It happens all too often: you buy a fragrance, and then, shortly after, you find out, much to your surprise and secret embarrassment, that you don’t like it anymore.
Such mistakes can be costly, but they are relatively easy to avoid. Often, the main culprit is “impulse shopping” coupled with haste or impatience to get something new and fancy, simply to give vent to an unspoken frustration (an occasional condition that many women are familiar with).
Buying a perfume requires a certain dedication and patience. Try to go shopping for perfume when your mood is as “regular” as possible, when you are not hungry, or immediately after meals. And even though this may sound obvious, make sure you are not wearing other fragrances at the time of shopping for perfume.
- 7 Fragrance Mistakes to Avoid When Buying Yourself Perfume
- 1. Buying a perfume because it’s famous
- 2. Shopping for perfume when in a bad – or unusually good – mood
- 3. Evaluating a scent by smelling it directly from the bottle
- 4. Evaluating a scent after smelling it on a paper strip (blotter)
- 5. Evaluating a scent after applying it on your wrists only
- 6. Sampling more than three or four scents in a row
- 7. Evaluating a scent after wearing it for less than an hour
7 Fragrance Mistakes to Avoid When Buying Yourself Perfume
Try to avoid the following mistakes, and you should be reasonably confident that you won’t regret your purchase unless your taste in fragrance changes dramatically overnight.
1. Buying a perfume because it’s famous
It is a mistake – albeit a very understandable one – that men often make when buying a scent as a gift for a woman. (In case any men are reading this, I might add: not all women are automatically impressed by Chanel No 5, gentlemen. In fact, many detest it.) Unless you are buying it for someone else who is easily impressed by status symbols – and status symbols only, disregarding the actual scent – forget the marketing, forget your friends’ opinion, forget polls. Trust your nose only.
2. Shopping for perfume when in a bad – or unusually good – mood
Scents are profoundly and inextricably linked to emotions – no wonder, really, since they are processed by the limbic system, arguably the oldest part of the brain, which is also the seat of emotions. And it works in reverse, too: your mood can and will affect your perception of a scent.
3. Evaluating a scent by smelling it directly from the bottle
Opening the tester bottle and sniffing it is the natural first step of any perfume shopper. But deciding whether you like it or not at that point would be a mistake. Normally it works well enough to exclude smells – but it still could preclude you from enjoying a fragrance you might have liked at “second sniff”.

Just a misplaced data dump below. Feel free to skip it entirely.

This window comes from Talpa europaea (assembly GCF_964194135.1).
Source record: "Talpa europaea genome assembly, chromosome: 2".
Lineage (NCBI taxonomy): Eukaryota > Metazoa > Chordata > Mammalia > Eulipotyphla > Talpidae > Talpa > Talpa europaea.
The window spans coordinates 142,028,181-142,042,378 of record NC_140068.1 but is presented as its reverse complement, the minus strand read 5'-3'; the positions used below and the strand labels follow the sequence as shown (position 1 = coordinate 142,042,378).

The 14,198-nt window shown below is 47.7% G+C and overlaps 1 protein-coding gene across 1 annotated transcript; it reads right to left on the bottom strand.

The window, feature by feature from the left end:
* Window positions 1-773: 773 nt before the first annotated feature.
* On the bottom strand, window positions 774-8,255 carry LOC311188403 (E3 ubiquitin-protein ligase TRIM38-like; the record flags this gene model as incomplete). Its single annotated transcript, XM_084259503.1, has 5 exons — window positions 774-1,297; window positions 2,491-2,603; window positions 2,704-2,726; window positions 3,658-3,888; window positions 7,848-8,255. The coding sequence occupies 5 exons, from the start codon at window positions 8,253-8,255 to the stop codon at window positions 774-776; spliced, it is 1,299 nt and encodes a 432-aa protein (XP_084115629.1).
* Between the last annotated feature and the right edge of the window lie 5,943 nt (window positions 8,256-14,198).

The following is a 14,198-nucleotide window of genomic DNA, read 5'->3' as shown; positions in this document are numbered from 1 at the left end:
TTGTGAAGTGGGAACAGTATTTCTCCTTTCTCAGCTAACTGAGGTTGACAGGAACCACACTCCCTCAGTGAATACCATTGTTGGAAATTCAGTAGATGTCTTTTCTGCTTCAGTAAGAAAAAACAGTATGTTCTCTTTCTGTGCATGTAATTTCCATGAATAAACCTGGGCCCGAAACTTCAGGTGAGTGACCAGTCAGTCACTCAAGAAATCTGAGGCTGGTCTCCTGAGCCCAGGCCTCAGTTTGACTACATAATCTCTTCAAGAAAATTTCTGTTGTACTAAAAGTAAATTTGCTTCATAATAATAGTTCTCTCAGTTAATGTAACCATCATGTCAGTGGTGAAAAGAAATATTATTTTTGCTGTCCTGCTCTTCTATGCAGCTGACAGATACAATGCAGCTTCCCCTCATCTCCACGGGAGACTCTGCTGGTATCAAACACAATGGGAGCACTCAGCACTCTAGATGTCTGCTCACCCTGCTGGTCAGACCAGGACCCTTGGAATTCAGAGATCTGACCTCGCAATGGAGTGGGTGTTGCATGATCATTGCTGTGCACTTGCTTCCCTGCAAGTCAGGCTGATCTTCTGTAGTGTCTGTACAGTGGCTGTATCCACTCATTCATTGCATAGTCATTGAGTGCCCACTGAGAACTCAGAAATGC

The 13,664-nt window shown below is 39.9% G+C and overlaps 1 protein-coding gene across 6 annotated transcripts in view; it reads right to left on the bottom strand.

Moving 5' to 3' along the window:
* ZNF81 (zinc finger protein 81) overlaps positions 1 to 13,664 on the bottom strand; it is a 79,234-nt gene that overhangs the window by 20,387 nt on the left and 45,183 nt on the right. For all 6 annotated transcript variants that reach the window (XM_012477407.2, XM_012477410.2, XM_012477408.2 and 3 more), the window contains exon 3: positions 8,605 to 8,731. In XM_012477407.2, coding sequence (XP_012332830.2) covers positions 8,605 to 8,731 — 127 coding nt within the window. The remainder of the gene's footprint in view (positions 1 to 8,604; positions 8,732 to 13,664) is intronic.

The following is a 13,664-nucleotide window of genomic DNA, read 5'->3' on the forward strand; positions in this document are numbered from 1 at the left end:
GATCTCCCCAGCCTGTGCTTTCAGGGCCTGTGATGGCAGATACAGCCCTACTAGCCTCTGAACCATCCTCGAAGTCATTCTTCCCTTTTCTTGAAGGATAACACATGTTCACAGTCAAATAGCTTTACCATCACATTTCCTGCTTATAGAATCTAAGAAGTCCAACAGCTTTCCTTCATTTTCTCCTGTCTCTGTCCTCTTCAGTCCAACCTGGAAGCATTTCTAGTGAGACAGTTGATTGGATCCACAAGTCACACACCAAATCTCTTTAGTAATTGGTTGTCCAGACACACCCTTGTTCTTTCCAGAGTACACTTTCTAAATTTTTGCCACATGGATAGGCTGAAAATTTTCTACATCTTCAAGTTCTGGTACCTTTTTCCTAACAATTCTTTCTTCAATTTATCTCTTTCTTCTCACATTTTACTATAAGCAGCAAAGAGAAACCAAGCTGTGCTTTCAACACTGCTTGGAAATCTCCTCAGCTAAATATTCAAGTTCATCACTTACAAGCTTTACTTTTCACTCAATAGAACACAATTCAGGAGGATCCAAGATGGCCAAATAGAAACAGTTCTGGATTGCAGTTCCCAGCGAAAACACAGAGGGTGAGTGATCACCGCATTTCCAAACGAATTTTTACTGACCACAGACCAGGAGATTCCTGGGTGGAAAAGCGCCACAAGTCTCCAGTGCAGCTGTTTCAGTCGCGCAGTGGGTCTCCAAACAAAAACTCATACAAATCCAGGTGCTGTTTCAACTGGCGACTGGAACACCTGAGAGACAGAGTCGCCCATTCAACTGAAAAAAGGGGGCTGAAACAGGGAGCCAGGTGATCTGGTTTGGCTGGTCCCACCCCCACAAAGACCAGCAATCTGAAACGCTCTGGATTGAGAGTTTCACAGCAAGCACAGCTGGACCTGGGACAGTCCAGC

4. Evaluating a scent after smelling it on a paper strip (blotter)
It works better than smelling the scent directly from the bottle, but the impression still cannot be accurate. After all, the chemistry of a paper is something entirely different from the chemistry of living human skin and flesh.
5. Evaluating a scent after applying it on your wrists only
I have been taught this since I was a little girl, but I have yet to find the exact reason why this is so. I suppose it has to do with the rate of evaporation from the very thin skin on the wrists, directly over the pulse. Whatever the reason, I find that fragrances really do smell differently when applied to a thicker layer of skin.
6. Sampling more than three or four scents in a row
The reasons why this should be avoided are probably obvious: not only you are likely to “blunt” your olfactory system by overexposure, but many fragrances use some of the same ingredients and therefore “blend” in the air. Furthermore, keep in mind that perfume stores or departments are saturated with fragrances as it is. Ideally, you should try one, maybe two fragrances, apply the chosen one on the skin of your arm – and leave the store.
7. Evaluating a scent after wearing it for less than an hour
Apart from the capital mistake – judging a scent after smelling it from the bottle ONLY – this is probably the worst mistake of all. Never forget that perfumes are composed of three layers: the top notes, the middle notes, and the base notes. The top notes – usually citruses and light, ephemeral flower notes – will often evaporate in a matter of minutes, giving way to the “heart” of the perfume. But the dry down is usually the longest-lasting phase, and it often isn’t revealed until two hours after having applied the perfume.
And so, if you rush your perfume shopping expedition, you could easily end up with a perfume that enchants you with its opening notes, but which an hour later you cannot stand anymore.